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Posts Tagged ‘Bruce Dern’

“THE MUSTANG”  My rating: B+ 

96 minutes | MPAA rating: R

A violent, alienated man and an equally angry horse form an unexpected bond in “The Mustang,” an understated effort that often plays like documentary but carries the emotional weight of a classic drama.

Laure de Clermont-Tonnerre’s film opens with a roundup of wild mustangs in a vast Western landscape. The animals are herded by  helicopters into stock pens. From there they are loaded onto trucks.

Cut to a Nevada prison where Roman Coleman (Matthias Schoenaerts) has just joined the general population after  months in solitary confinement.  We never learn what he did to merit that treatment; all he’ll say is that he’s not good with people.

The prison psychologist (Connie Britton) struggles to get a word out of the sullen, withdrawn inmate. She’s trying to find a prison job or activity that will interest him. Finally she settles on the horse-training program, which takes recently captured wild mustangs and turns them into well-behaved riding horses that can be sold at auction.

Not that Roman overnight becomes a cowboy.  His main job involves shoveling shit. But he’s intrigued by the violent horse that occupies a metal shed on the prison grounds. The animal inside spends all day banging on the walls and shrieking its defiance. It’s a kindred spirit.

The old hand who runs the program (Bruce Dern) believes the horse is too mean to be domesticated, but gives Roman — who has absolutely no background with these animals — a chance to train the beast. If it doesn’t kill him first.

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Matthew McCaughnahey, Richie Merritt

“WHITE BOY RICK” My rating: C+ 

110 minutes | MPAA rating: R

It’s easy to see why the real-life tale depicted in “White Boy Rick” got Hollywood’s attention. Here’s the story of a 15-year-old white Detroit kid who back in the ’80s infiltrated a black drug ring for the FBI, survived an assassination attempt, became a cocaine kingpin and ended up serving a long prison sentence.

It practically screams “Movie!”

Yet “White Boy Rick” is a surprisingly limp affair, perhaps because the screenwriters (Andy Weiss, Logan Miller and Noah Miller) and director Yann Demange cannot decide what to make of their offbeat protagonist.

And if they don’t know, those of us in the audience are even more in the dark.

The basics are these: Back in ’84 Rick Wershe Jr. (Richie Merritt) was helping his bottom-feeding, gun-dealing dad (Matthew McConaughey, in full character actor mode with pot belly and greasy mullet) peddle illegal homemade silencers to Detroit’s gangbangers.

Cornered by a couple of manipulative  and openly amoral FBI agents (Jennifer Jason Leigh, Rory Cochrane), Rick agrees to go undercover if the feds will leave his old man alone. He starts by buying at local drug houses, ostensibly on behalf of his crackhead sister (Bel Powley), and gradually becomes accepted by the crew of a local drug lord (Jonathan Majors).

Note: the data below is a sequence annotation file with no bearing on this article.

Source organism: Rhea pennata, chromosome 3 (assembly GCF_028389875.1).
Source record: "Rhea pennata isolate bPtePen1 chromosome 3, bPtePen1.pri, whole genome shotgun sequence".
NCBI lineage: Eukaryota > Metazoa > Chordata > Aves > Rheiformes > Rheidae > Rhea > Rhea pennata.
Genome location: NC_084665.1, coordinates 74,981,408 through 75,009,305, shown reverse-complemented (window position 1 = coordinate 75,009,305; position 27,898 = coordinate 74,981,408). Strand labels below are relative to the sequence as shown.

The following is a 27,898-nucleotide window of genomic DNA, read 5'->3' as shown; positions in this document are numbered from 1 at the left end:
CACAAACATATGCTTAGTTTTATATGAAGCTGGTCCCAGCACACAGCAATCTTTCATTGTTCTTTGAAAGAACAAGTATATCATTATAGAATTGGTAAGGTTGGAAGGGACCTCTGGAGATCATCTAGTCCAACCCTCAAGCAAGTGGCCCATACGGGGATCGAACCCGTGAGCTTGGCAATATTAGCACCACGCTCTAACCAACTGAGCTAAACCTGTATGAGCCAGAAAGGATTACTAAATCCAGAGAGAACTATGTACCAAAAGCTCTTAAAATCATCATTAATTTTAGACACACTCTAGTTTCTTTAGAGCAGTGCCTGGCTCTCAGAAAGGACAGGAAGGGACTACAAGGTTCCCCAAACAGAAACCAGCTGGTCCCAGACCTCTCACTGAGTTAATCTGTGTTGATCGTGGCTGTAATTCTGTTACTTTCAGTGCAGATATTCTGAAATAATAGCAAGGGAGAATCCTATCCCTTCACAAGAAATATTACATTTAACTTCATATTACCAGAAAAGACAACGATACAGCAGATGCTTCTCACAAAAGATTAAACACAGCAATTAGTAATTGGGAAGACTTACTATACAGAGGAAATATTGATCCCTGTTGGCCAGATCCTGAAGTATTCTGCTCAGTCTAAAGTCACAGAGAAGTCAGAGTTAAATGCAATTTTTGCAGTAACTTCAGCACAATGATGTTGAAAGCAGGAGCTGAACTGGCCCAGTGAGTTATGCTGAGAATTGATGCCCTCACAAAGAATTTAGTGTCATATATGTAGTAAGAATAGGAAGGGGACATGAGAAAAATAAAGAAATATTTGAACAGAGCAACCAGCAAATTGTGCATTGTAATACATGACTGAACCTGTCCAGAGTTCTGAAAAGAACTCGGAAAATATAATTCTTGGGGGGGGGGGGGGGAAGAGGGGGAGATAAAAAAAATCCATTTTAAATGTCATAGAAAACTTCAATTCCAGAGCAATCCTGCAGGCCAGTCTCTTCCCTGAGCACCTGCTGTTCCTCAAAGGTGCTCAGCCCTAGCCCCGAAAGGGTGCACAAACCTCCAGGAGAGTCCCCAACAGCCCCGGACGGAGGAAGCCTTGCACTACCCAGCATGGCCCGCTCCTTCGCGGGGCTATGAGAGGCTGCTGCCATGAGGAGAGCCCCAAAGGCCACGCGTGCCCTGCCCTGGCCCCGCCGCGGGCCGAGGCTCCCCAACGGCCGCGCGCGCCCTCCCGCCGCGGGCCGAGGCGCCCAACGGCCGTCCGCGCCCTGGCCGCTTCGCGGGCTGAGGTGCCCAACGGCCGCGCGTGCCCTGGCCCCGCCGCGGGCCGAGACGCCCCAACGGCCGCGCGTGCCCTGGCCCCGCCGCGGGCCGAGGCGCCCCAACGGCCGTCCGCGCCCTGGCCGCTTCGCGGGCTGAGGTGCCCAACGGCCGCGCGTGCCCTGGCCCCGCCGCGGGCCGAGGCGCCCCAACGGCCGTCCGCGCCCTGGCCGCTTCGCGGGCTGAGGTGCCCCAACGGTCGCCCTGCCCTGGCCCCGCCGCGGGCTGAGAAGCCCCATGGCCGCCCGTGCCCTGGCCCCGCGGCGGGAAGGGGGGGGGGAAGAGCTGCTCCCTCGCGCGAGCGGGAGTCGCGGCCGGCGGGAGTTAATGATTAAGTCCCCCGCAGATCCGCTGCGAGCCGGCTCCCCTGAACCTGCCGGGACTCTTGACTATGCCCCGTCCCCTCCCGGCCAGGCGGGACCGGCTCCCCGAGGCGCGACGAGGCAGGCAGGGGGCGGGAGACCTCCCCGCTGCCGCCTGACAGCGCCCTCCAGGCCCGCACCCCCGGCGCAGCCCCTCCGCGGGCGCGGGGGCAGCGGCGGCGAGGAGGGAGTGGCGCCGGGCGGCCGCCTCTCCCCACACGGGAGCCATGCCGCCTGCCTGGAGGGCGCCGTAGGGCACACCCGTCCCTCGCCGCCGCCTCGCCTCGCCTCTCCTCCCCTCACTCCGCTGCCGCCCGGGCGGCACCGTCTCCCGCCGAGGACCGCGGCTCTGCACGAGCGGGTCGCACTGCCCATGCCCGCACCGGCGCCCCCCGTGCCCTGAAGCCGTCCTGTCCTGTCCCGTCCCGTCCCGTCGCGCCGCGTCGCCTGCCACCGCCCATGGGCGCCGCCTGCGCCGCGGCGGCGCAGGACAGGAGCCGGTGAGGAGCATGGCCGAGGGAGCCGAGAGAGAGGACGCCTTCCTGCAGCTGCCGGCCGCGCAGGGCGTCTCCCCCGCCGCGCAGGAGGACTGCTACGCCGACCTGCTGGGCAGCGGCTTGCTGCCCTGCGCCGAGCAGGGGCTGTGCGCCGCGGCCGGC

Before long he’s dropped out of school and is sporting expensive track suits and gold bling (he’s so thick he buys a gaudy Star of David necklace, not realizing it represents Judaism) and doing all sorts of services both for the gang and for his FBI handlers.

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Jon Hamm

“NOSTALGIA” My rating: C-

114 minutes | MPAA rating: R

“Nostalgia” is a points-in-heaven movie.

Basically it’s a little art film (well, it wants to be art, anyway) that has attracted an astounding cast of recognizable actors (Ellen Burstyn, Bruce Dern, Beth Grant, Jon Hamm, Catherine Keener, James le Gros, Nick Offerman, John Ortiz, Amber Tamblyn) who are working for little or no pay to be part of a noncommercial effort that they hope will have something to say.

Call it movie star penance. These actors are trying to rack up some points in heaven.

Let’s hope they do, because “Nostalgia” isn’t going to make a ding in either the box office or critical circles.

Written and directed by Mark Pellington (“Arlington Road,” “The Mothman Prophecies,” “The Last Word”), “Nostalgia” offers an interesting premise.  It’s about how humans connect with objects and how giving up or losing those possessions can result in both trauma and a positive re-examination of one’s life.

Plotted less as one contiguous story than as a series of interconnected shorts, the film begins with an insurance investigator (Ortiz) checking out the home of an old man (Dern) who is preparing to sell  everything to finance his last years.

Exactly what the insurance guy does is a bit vague. He says he’s there to see if there are items in the house worth bringing in an appraiser…but on whose behalf we don’t know.  Maybe an evaluation of home’s contents has been requested by the old man’s granddaughter and heir (Tamblyn).

Anyway, the insurance guy’s real job — narratively speaking — is to be a sounding board for other characters. (If “Nostalgia” were given to metaphysical musings, you might view the character as a sympathetic angel.)

His next “customer” is a widow (Burstyn) whose home has just burned to the ground.  She’s lost everything except her late husband’s most cherished possession, a baseball signed by Ted Williams.  Eventually the old lady will travel to Las Vegas and a sports memorabilia shop where the copacetic owner (Hamm) buys the baseball for mucho dinero.

Then we follow the sports memorabilia guy to his home town, where he joins his sister (Keener) in clearing out their late parents’ home. This reunion is marred by a family tragedy. (more…)

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